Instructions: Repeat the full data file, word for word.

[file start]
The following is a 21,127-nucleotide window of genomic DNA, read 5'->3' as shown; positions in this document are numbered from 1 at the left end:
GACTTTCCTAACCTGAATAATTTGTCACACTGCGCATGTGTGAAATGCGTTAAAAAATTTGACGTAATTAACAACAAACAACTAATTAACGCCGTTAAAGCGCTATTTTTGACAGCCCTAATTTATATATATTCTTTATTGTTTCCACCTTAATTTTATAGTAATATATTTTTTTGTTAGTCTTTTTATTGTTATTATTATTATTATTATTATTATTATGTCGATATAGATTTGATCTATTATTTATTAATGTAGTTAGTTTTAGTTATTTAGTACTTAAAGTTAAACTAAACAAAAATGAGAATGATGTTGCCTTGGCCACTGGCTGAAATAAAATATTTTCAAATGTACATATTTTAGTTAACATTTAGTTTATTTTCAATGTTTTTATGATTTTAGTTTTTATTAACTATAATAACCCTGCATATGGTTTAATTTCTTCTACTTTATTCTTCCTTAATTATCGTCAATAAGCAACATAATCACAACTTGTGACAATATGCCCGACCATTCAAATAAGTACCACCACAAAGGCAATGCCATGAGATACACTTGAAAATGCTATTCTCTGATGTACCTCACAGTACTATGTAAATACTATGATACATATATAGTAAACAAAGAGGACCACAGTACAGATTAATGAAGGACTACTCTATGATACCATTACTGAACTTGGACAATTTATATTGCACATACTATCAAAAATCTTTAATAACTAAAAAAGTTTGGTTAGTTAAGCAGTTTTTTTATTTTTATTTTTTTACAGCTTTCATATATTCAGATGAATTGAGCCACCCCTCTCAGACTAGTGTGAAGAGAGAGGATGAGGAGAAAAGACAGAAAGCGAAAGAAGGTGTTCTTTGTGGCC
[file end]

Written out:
The following is a 21,127-nucleotide window of genomic DNA, read 5'->3' as shown; positions in this document are numbered from 1 at the left end:
GACTTTCCTAACCTGAATAATTTGTCACACTGCGCATGTGTGAAATGCGTTAAAAAATTTGACGTAATTAACAACAAACAACTAATTAACGCCGTTAAAGCGCTATTTTTGACAGCCCTAATTTATATATATTCTTTATTGTTTCCACCTTAATTTTATAGTAATATATTTTTTTGTTAGTCTTTTTATTGTTATTATTATTATTATTATTATTATTATGTCGATATAGATTTGATCTATTATTTATTAATGTAGTTAGTTTTAGTTATTTAGTACTTAAAGTTAAACTAAACAAAAATGAGAATGATGTTGCCTTGGCCACTGGCTGAAATAAAATATTTTCAAATGTACATATTTTAGTTAACATTTAGTTTATTTTCAATGTTTTTATGATTTTAGTTTTTATTAACTATAATAACCCTGCATATGGTTTAATTTCTTCTACTTTATTCTTCCTTAATTATCGTCAATAAGCAACATAATCACAACTTGTGACAATATGCCCGACCATTCAAATAAGTACCACCACAAAGGCAATGCCATGAGATACACTTGAAAATGCTATTCTCTGATGTACCTCACAGTACTATGTAAATACTATGATACATATATAGTAAACAAAGAGGACCACAGTACAGATTAATGAAGGACTACTCTATGATACCATTACTGAACTTGGACAATTTATATTGCACATACTATCAAAAATCTTTAATAACTAAAAAAGTTTGGTTAGTTAAGCAGTTTTTTTATTTTTATTTTTTTACAGCTTTCATATATTCAGATGAATTGAGCCACCCCTCTCAGACTAGTGTGAAGAGAGAGGATGAGGAGAAAAGACAGAAAGCGAAAGAAGGTGTTCTTTGTGGCC